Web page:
Though both medications have taken their turns being dubbed the "female Viagra" in media reports, they are very different from the little blue pill. Viagra helps men who already want to have sex but are not able to physiologically. It is taken on an as-needed basis to help increase blood flow to the penis.
In contrast, Addyi changes brain chemistry in women to help them want to have sex and must be taken every day. Vyleesi, while taken on an as-need basis, is an injection that targets brain hormones to try and change a woman’s sexual desire.
The participants who enrolled in the initial clinical trials for Addyi were premenopausal, heterosexual, and generally healthy women. In four of the trials, an overwhelming majority of these participants identified as White (89%). In three trials, 78% were married, 74% of participants had never smoked. For Vyleesi, 86% of participants were White and those taking common blood pressure or depression medications were excluded from a study. Given the general exclusion criteria and demographic information for the trials, the extent to which the results can be generalized to the public is limited.
After adjusting for placebo, an FDA review found only 8-13% of women in clinical trials benefited—and minimally—from taking Addyi. For this small subset of women, the minimal benefits of taking Addyi were felt by about 8 weeks. This means women shouldn’t keep taking Addyi beyond 8 weeks if they do not experience an improvement in sexual desire by that point.
Similarly, in clinical trials for Vyleesi, a mere 8% of women experienced an increase in sexual desire as a result of the drug.
Addyi can depress the central nervous system. During clinical trials, women who used Addyi were more likely to experience dangerously low blood pressure, dizziness, and loss of consciousness than women taking placebo. These studies also revealed a higher incidence of accidental injury in women taking Addyi.
For women taking Vyleesi, nausea was the most common adverse effect. Thirteen percent (13%) needed medications for the treatment of nausea. Other effects include facial, gum, or breast darkening. Vyleesi can also raise someone’s blood pressure but lower their heart rate.
Women may experience fatigue, low blood pressure, and fainting when using Addyi, all conditions which may be exacerbated when drinking alcohol. As of April 2019, the FDA advises women to stop drinking alcohol two hours before their daily bedtime dose of Addyi and to not consume alcohol until 8-10 hours later based on post-marketing studies run by the company. The FDA considers this risk important enough to mandate a black box warning about potentially dangerous low blood pressure and fainting, especially when taken with alcohol.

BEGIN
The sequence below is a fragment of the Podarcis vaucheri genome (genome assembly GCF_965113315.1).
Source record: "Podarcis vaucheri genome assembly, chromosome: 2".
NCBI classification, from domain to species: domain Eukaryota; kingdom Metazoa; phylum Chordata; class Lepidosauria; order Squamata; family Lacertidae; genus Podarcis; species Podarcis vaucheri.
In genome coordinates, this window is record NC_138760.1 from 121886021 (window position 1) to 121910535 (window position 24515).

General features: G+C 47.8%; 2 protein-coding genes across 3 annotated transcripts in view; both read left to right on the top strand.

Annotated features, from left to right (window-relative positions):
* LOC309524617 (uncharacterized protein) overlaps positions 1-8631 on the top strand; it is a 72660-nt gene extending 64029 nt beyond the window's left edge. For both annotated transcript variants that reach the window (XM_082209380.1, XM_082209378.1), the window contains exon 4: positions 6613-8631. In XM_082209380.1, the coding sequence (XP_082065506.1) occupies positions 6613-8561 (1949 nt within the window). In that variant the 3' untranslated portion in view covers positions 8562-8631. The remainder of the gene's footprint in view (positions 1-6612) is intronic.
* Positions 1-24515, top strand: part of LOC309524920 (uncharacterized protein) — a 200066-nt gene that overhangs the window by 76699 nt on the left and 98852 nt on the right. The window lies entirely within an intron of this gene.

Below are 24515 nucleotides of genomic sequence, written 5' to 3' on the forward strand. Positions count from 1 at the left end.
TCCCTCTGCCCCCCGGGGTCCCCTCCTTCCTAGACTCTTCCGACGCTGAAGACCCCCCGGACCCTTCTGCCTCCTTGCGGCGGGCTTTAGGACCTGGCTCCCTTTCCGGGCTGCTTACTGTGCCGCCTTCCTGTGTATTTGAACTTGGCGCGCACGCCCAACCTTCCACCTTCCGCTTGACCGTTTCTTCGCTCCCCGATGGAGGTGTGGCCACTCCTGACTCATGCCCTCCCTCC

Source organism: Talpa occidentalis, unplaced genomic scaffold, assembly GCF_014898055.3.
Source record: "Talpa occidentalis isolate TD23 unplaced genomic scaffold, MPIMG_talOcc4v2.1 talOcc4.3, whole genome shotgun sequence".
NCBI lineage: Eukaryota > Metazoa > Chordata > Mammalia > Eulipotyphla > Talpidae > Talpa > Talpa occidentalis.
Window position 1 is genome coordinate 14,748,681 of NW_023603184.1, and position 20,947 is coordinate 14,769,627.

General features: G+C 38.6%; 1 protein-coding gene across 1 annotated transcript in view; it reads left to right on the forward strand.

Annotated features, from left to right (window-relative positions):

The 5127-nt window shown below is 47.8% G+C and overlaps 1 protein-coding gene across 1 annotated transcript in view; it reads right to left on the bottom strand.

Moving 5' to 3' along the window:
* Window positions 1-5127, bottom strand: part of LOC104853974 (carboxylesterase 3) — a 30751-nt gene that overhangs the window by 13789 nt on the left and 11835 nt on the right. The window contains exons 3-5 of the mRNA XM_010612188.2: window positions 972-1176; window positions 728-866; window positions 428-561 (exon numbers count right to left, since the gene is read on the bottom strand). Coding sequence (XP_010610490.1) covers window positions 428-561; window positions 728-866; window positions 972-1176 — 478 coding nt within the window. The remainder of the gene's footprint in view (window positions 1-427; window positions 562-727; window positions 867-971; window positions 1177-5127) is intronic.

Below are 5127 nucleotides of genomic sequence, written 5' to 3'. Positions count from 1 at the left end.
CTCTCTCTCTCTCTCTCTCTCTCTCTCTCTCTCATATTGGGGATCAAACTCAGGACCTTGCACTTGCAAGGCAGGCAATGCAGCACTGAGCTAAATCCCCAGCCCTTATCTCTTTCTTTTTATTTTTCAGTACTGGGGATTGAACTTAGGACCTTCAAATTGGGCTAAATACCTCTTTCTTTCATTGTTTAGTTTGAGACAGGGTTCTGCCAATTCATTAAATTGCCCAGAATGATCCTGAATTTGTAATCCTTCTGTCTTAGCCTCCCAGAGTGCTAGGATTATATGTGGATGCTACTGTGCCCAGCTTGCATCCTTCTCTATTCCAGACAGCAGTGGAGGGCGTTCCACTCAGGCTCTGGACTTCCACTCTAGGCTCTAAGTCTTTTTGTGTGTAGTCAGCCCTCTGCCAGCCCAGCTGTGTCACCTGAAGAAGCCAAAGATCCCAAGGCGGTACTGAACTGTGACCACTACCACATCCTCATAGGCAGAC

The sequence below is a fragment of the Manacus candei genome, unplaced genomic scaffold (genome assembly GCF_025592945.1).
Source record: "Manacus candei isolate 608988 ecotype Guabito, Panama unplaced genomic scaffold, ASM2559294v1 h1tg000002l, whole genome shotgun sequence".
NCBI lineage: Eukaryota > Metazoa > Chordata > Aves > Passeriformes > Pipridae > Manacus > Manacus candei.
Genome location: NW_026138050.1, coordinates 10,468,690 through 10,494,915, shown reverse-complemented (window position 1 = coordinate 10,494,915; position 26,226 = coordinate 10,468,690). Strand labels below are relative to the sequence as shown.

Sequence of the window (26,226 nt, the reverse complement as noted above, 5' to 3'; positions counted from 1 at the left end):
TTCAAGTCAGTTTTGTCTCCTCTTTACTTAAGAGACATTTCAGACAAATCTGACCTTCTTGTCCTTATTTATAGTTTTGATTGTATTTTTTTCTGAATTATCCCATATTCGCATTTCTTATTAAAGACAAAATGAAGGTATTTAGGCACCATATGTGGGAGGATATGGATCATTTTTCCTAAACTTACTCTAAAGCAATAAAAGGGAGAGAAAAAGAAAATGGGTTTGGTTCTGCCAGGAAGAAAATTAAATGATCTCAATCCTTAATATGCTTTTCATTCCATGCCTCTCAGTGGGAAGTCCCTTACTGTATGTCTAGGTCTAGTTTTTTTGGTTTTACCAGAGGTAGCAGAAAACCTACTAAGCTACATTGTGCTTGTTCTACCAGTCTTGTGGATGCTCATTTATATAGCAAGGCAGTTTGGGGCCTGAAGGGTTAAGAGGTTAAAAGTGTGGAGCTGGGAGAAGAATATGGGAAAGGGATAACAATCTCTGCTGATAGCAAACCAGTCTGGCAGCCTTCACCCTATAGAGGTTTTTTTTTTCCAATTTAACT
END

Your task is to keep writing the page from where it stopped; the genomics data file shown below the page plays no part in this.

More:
In a small study, taking Vyleesi at the same time as drinking alcohol (the equivalent to 3 glasses of wine) didn’t cause any ill effects.
Using Addyi while on hormonal contraceptives may cause additional side effects. Some adverse events, including sleepiness, dizziness and fatigue, were reported more often in women who used hormonal contraceptives. Hormonal contraceptives are known to affect a certain enzyme (CYP3A4), which may increase Addyi exposure by 40%.
Women taking hormonal contraceptives together with Vyleesi didn’t see a statistically meaningful rise in sexual desire. However, when taking Vyleesi, women’s bodies still absorbed common contraceptive hormones in a typical way.
Many commonplace medications are CYP3A4 inhibitors and may significantly increase a body’s exposure to Addyi. This could lead to poor tolerability of the drug, as well as increases in low blood pressure and fainting for women using Addyi. These medications include antiepileptic drugs, benzodiazepines, antidepressants, antipsychotics, mood stabilizers, narcotics, vaginal lubricants, and even St. John’s wort, all of which were excluded from initial studies.
Vyleesi interacts with everyday treatments for those struggling with substance use disorder (e.g. naltrexone), and may slow down the absorption of other drugs, making them ineffective (e.g. antibiotics, pain medications).
These two drugs "work" by changing brain chemistry to affect desire for sex, or libido, in premenopausal women. Neither is designed to make achieving an orgasm easier nor do they necessarily make sex more enjoyable for either partner.
In 2016, the FDA published soft-ball draft guidance for companies developing sex drugs for women. The guidelines recommend that companies test different doses, justify each distinct drug component, create interpretable study results, and complete adequate safety assessments. The FDA no longer requires companies to show that their sex drugs for women result in more sex – perhaps because no drug reviewed by the FDA has been able to pass that test.
The FDA does not challenge or discuss whether sexual dysfunction is as widespread as manufacturers claim and whether a drug is the best way to address low libido in women.
There are many unresolved questions about the seriousness, severity, duration, and frequency of side effects from Addyi and Vyleesi. With good information, women can make the good decisions about their health care. Currently, women have to decide whether or not to use these drugs without all the information they deserve.
Help consumers! Report problems with sex drive drugs.
If you experience a problem, side effect, or other adverse reaction after taking Addyi or Vyleesi, consider reporting it at MedWatch, the FDA’s reporting system for drugs and medical device adverse events.